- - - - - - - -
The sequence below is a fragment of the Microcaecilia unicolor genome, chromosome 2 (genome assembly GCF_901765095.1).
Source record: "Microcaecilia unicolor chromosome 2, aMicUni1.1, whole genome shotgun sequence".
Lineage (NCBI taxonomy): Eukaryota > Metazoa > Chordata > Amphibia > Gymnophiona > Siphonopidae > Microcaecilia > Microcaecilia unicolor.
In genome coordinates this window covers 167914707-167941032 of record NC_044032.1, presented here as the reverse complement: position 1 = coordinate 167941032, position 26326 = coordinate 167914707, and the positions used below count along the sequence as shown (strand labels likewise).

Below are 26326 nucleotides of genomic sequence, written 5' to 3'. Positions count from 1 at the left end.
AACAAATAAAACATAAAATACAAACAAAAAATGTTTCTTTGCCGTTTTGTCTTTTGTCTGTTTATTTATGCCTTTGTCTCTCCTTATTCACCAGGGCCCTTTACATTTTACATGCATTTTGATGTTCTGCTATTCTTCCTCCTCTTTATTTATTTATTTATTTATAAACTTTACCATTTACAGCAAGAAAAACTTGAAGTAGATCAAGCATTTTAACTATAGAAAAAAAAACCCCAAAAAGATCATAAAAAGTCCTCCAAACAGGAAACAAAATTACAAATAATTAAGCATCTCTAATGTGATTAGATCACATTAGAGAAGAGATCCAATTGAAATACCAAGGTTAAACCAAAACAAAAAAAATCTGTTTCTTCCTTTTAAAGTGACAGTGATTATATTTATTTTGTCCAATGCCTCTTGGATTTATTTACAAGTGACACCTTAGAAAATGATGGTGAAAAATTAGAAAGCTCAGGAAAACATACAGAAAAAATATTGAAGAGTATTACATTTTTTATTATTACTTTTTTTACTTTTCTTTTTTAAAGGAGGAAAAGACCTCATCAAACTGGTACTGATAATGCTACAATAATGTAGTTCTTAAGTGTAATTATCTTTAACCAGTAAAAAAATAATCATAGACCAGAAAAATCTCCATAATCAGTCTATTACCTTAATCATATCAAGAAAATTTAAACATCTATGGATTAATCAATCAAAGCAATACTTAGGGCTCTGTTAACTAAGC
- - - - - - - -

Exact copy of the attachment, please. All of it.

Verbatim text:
The sequence below is a fragment of the Microcaecilia unicolor genome, chromosome 2 (genome assembly GCF_901765095.1).
Source record: "Microcaecilia unicolor chromosome 2, aMicUni1.1, whole genome shotgun sequence".
Lineage (NCBI taxonomy): Eukaryota > Metazoa > Chordata > Amphibia > Gymnophiona > Siphonopidae > Microcaecilia > Microcaecilia unicolor.
In genome coordinates this window covers 167914707-167941032 of record NC_044032.1, presented here as the reverse complement: position 1 = coordinate 167941032, position 26326 = coordinate 167914707, and the positions used below count along the sequence as shown (strand labels likewise).

Below are 26326 nucleotides of genomic sequence, written 5' to 3'. Positions count from 1 at the left end.
AACAAATAAAACATAAAATACAAACAAAAAATGTTTCTTTGCCGTTTTGTCTTTTGTCTGTTTATTTATGCCTTTGTCTCTCCTTATTCACCAGGGCCCTTTACATTTTACATGCATTTTGATGTTCTGCTATTCTTCCTCCTCTTTATTTATTTATTTATTTATAAACTTTACCATTTACAGCAAGAAAAACTTGAAGTAGATCAAGCATTTTAACTATAGAAAAAAAAACCCCAAAAAGATCATAAAAAGTCCTCCAAACAGGAAACAAAATTACAAATAATTAAGCATCTCTAATGTGATTAGATCACATTAGAGAAGAGATCCAATTGAAATACCAAGGTTAAACCAAAACAAAAAAAATCTGTTTCTTCCTTTTAAAGTGACAGTGATTATATTTATTTTGTCCAATGCCTCTTGGATTTATTTACAAGTGACACCTTAGAAAATGATGGTGAAAAATTAGAAAGCTCAGGAAAACATACAGAAAAAATATTGAAGAGTATTACATTTTTTATTATTACTTTTTTTACTTTTCTTTTTTAAAGGAGGAAAAGACCTCATCAAACTGGTACTGATAATGCTACAATAATGTAGTTCTTAAGTGTAATTATCTTTAACCAGTAAAAAAATAATCATAGACCAGAAAAATCTCCATAATCAGTCTATTACCTTAATCATATCAAGAAAATTTAAACATCTATGGATTAATCAATCAAAGCAATACTTAGGGCTCTGTTAACTAAGC